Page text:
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Do we have any Christians who would like to join this discussion?

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However, I am not going to fault a person for taking/making their children go to church.

 

Even when that religion causes that child to hate themselves, and the parents ignore all the signs because they think religion is inherently good?

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These are the kind of dilemma's I face in my job - when is the 'emotional' harm a child may be experiencing at home worse than the harm of removing them?

 

How harmful to a young child is exposing them to the idea that some people in society think their parents are abusive?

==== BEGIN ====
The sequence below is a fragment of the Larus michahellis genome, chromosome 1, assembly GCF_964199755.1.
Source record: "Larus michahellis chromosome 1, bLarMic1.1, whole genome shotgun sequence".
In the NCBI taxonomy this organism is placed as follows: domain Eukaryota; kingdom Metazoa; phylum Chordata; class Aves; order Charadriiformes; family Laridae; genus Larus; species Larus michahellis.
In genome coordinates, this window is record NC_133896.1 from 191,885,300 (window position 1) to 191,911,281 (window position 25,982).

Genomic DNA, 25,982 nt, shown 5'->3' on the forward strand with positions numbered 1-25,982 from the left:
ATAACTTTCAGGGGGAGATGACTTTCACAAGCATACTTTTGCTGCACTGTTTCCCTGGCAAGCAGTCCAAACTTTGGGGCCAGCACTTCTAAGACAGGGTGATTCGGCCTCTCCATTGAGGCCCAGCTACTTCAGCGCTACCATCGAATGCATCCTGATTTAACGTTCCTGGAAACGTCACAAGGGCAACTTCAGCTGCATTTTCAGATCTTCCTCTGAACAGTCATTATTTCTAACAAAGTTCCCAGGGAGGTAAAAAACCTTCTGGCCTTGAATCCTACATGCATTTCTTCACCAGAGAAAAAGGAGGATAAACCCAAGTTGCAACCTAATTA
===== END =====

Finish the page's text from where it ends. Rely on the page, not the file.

Conversely how abusive is it for them to grow up thinking their parents have the only valuable answers?

 

If you really truly believe in a literal hell - what's more abusive - warning your kids about it, or staying silent?

 

There's no clear sliding scale - there are a million and one considerations to factor in. I have a small collection of 'child raising manuals' ( not ones that I consult for work!) dating back to 1890. Its frightening the things parents have done with the very best intentions and not all fuelled by religious conviction either over the ages.

 

In terms of this discussion all I feel I can offer with any certainty is the comment - 'yes it's obvious you have a big heart for children SerenityNow' :)

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What about the children in school who are bereated by teachers and/or bullies? Many of them hate themselves too, despite parents trying their damndest to love them and show them otherwise (even the Christian ones). What do we do with them, take em' out of the school system?